If 6 lbs of cotton are spun in 6 hours, and a pound of cotton equals £1, and 1 hour of labour equals 25p: then, in the yarn, we have £6 + £1.50 = £7.50. The new value comprises 20%. If, however, 6 lbs is spun in 3 hours, then in 6 hours: 12lbs cotton is consumed = £12, plus £1.50 of new value = £13.50. Now, the new value equals just 11%.

Suppose that the productivity of this labour remains the same as it was, but the Exchange Value of the cotton changes. So:-

6 lbs Cotton @ £1 = £6 + 6 hours labour = £1.50. Yarn = £7.50, new value = 20%.

6 lbs Cotton @ £2 = £12 + 6 hours labour = £1.50. Yarn = £13.50, new value = 11%.

6 lbs Cotton @ £0.50 = £3 + 6 hours labour = £1.50. Yarn = £4.50, new value = 33.3%

The same is true if there are changes in the Exchange Value of the other means of production such as the machines, buildings or ancillary materials.

By the same token, if everything remains constant, the worker transfers twice as much value in two weeks as he does in one week, just as he creates twice as much new value in two weeks as in one week.

Although it is labour-time that gives products their value, value only resides in Use Values, articles of utility. If an article loses its utility it also loses its Value. But, when a use value is consumed in production, they only lose the form of their Use Value, assuming a new form in the product. Marx makes this point, in Theories of Surplus Value, against Colonel Torrens. Marx shows that 100 quarters of corn when planted does not magically become transformed into 120 quarters of corn. A Use Value of 1 does not magically become a Use Value of 1.2! The additional Use Value already exists in the soil, in the water absorbed by the growing plants, in the sunlight which provides energy for the plants, in the fertiliser absorbed by the original seed corn in the production (growing) process. All of these additional Use Values merely change their form in order to become a part of the end product (Use Value) of 120 quarters of corn.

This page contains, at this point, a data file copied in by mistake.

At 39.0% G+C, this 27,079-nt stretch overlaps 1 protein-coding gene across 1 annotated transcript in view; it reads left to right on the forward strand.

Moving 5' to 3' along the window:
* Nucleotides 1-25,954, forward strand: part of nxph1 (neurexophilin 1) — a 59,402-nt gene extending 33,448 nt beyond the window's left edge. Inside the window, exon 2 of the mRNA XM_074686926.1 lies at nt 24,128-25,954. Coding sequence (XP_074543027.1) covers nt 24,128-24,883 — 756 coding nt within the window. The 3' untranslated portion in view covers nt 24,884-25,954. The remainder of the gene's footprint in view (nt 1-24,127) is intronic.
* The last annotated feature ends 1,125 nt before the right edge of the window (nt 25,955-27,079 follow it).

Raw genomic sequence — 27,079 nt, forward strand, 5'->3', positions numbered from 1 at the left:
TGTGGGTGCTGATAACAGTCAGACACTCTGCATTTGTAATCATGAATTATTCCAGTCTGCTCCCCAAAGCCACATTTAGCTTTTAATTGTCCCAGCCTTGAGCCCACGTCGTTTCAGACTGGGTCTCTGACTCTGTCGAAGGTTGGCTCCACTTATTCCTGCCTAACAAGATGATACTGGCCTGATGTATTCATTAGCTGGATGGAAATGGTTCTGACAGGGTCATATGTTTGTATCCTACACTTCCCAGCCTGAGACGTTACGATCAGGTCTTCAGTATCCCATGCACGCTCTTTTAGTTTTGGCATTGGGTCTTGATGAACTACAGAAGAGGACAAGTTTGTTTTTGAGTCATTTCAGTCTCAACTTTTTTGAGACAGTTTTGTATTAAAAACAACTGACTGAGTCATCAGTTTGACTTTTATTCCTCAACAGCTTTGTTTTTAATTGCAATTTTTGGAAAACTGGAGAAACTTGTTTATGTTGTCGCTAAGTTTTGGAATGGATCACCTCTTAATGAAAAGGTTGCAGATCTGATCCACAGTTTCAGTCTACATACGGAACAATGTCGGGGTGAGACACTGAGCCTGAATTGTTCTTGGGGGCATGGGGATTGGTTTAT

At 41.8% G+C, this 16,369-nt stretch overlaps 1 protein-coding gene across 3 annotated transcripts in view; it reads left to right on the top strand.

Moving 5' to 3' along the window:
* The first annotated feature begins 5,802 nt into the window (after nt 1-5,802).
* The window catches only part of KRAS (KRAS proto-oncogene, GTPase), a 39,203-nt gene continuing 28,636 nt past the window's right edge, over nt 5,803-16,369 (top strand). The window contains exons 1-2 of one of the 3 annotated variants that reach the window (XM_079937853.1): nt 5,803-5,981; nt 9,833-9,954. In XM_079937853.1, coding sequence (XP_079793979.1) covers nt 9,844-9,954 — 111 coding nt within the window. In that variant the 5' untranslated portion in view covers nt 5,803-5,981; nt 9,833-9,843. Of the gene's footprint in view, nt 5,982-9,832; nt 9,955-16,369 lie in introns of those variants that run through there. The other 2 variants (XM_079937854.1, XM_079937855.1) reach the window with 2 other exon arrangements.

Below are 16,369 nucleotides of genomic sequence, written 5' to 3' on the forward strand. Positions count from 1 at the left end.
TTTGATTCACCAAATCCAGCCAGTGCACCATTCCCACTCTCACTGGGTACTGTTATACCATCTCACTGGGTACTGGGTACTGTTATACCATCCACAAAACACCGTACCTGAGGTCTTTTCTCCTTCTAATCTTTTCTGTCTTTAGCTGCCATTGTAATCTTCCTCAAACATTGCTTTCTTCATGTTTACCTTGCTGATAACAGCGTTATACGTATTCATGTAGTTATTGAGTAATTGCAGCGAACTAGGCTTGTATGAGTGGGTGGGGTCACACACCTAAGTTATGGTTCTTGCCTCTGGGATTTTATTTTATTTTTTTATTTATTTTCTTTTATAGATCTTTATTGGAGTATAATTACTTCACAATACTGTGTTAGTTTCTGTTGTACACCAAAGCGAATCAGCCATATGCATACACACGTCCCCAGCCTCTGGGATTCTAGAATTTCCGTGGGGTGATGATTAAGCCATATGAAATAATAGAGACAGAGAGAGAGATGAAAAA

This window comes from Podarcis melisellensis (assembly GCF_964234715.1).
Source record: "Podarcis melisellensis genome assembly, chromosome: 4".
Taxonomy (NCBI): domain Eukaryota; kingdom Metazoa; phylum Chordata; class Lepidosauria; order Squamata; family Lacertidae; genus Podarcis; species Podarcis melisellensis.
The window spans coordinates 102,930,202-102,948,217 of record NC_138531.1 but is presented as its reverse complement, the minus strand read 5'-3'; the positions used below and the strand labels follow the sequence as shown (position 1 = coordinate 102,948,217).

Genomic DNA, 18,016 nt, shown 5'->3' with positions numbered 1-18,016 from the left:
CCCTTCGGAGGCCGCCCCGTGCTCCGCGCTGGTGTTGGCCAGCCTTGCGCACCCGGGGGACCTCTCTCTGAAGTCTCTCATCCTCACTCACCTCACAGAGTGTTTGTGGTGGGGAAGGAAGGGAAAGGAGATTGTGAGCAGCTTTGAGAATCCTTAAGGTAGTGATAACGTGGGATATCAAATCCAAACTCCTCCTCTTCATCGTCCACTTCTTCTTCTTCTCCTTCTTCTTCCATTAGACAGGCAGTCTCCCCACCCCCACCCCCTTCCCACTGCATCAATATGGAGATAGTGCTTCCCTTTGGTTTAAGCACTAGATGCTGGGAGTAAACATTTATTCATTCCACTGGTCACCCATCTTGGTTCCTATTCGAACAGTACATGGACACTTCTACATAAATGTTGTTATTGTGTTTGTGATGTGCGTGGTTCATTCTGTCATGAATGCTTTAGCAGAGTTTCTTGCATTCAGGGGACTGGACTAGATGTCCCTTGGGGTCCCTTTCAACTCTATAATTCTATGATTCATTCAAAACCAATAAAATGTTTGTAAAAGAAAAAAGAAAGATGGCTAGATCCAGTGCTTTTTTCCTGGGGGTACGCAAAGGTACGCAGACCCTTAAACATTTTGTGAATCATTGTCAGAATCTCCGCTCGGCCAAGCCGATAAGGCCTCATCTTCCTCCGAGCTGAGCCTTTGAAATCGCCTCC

120 quarters of corn are most certainly more than 100 quarters. But—if one merely considers the use-value and the process it goes through, that is, in reality, the vegetative or physiological ||787| process, as is the case here—it would be wrong to say, not indeed, with regard to the 20 quarters, but with regard to the elements which go to make them up, that they do not enter into the production process. If this were so, they could never emerge from it. In addition to the 100 quarters of corn—the seeds—various chemical ingredients supplied by the manure, salts contained in the soil, water, air, light, are all involved in the process which transforms 100 quarters of corn into 120. The transformation and absorption of the elements, the ingredients, the conditions—the expenditure of nature, which transforms 100 quarters into 120—takes place in the production process itself and the elements of these 20 quarters enter into this process itself as physiological “expenditure”, the result of which is the transformation of 100 quarters into 120.

Regarded merely from the standpoint of use-value, these 20 quarters are not mere profit. The inorganic components have been merely assimilated by the organic components and transformed into organic material. Without the addition of matter—and this is the physiological expenditure—the 100 qrs. would never become 120. Thus it can in fact be said even from the point of view of mere use-value, that is, regarding corn as corn—what enters into corn in inorganic form, as expenditure, appears in organic form, as the actual result, the 20 quarters, i.e., as the surplus of the corn harvested over the corn sown.”

In the process of transferring their Use Value to the product, the means of production also transfer their Exchange Value. That is not changed by the fact that this takes various forms.

The coal burnt under the boiler vanishes without leaving a trace; so, too, the tallow with which the axles of wheels are greased. Dye stuffs and other auxiliary substances also vanish but re-appear as properties of the product. Raw material forms the substance of the product, but only after it has changed its form. Hence raw material and auxiliary substances lose the characteristic form with which they are clothed on entering the labour-process.” (p 196-7)

But, tools and machines although subject to wear and tear, have to basically keep their original shape, in order to continue fulfilling their function.

The corpses of machines, tools, workshops, &c., are always separate and distinct from the product they helped to turn out.” (p 197)

Its clear that the lifetime of a tool or machine is a function of its use. The more it is used, the quicker it is worn out, the quicker it transfers its value to the end product, though by the same token, the amount transferred to each unit of production remains the same.